NGO trains children to fight abuse

Defence for Children International Zimbabwe (DCIZ) has blamed ‘well-wishers’ for the rising cases of child abuse.

The chief executive, Elfas Mcloud Zadzagomo, said some 'co-called' well-wishers who visit desperate people in places such as Chingwizi Transit Camp and children on the streets, allegedly to help, end up abusing the intended beneficiaries.

“We have learnt with dismay that people supposedly assisting people at Chingwizi were among those accused in the rising number of cases of sexual abuse,” he said.

At Chingwizi, villagers accused soldiers and other government officials responsible for the distribution of food rations and rescue operations of luring hungry, under-age victims with food rations and then abusing them. Fearing arrests, sources said, perpetrators have since offered to marry some of the girls.

On the streets, Zadzagomo said, perpetrators target girl vendors and those living on the streets. They abuse them using money as bait. The prevailing harsh economic situation forces victims to comply.

According to the NGO, abuse is also rampant at mines where ‘illegal’ miners ‘Makorokoza’ coerce girls into sexual relations. According to police statistics, some 5,000 children are sexually abused annually.

To fight the abuse, DCIZ has embarked on a nationwide Child Rights and Advocacy Campaign, to inform children and parents about the importance of child protection. The campaign covers topics such as Child Growth and Development, Children’s rights and a Child Friendly Environment.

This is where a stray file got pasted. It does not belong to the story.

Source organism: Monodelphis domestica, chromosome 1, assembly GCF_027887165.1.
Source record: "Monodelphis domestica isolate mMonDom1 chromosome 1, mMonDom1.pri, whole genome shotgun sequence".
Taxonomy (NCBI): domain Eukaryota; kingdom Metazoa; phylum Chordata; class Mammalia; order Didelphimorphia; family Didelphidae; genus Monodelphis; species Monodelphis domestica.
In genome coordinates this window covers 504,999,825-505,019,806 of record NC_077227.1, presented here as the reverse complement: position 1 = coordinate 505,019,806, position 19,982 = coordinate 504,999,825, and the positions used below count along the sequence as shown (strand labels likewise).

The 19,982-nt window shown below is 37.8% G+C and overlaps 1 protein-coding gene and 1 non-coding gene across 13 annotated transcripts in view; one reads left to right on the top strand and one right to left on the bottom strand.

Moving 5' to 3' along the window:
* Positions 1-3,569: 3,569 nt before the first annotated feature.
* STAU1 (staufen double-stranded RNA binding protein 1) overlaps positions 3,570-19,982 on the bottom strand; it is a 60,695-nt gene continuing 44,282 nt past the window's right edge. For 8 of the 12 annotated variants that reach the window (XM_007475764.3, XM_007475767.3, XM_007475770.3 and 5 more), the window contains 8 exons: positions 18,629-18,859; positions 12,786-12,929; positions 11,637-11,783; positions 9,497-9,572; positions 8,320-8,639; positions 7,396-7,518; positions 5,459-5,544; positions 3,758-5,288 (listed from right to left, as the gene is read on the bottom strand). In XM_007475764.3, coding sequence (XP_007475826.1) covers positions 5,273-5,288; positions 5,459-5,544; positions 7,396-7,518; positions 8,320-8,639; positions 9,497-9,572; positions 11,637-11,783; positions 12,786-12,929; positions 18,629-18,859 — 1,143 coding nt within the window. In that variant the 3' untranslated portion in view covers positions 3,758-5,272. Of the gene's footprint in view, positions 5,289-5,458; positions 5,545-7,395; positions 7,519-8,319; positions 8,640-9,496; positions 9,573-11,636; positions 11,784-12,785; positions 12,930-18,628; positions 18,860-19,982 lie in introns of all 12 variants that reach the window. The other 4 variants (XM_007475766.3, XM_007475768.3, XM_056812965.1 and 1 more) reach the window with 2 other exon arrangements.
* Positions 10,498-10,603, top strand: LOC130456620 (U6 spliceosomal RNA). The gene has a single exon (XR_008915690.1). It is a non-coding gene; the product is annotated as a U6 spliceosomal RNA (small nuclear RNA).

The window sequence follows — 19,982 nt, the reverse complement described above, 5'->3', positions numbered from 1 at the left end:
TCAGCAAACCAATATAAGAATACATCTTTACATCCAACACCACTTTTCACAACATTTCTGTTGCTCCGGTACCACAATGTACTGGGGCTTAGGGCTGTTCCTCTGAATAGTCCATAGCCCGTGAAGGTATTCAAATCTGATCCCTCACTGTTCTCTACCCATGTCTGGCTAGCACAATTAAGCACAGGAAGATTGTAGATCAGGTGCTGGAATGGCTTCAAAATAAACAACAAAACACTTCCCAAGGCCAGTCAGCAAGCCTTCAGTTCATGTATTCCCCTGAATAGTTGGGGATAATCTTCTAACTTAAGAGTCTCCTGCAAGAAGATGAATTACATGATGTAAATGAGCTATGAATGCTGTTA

The DCIZ's target is 15,000 children for the campaign. The children will, in turn, enlighten their peers on relevant issues. It is estimated that one informed child could spread the message to 30 others downstream. Perpetrators will be among the participants as some of them were once victims themselves.

The Zimbabwe National Council for the Welfare of Children recently said it would roll out a campaign to educate communities about the need to protect the vulnerable, which includes children.

Cultural values, child abuse and economic hardship have forced 31% of young girls into traumatic, early marriages, according to the ZNCWC.With such sad developments there is a need to scale up child protection through the assistance of relevant preventive committees.

“Committees should be set up to expose cases of child abuse lest perpetrators go unpunished,” said Taylor Nyanhete, ZNCWC national director.

UNICEF, in partnership with some NGOs, supports a national campaign of 'Zero Tolerance to Child Abuse.' As part of the campaign UNICEF supports training workshops and contributed towards the production and distribution of 10,000 music cassettes with messages linking HIV/AIDS to child abuse.

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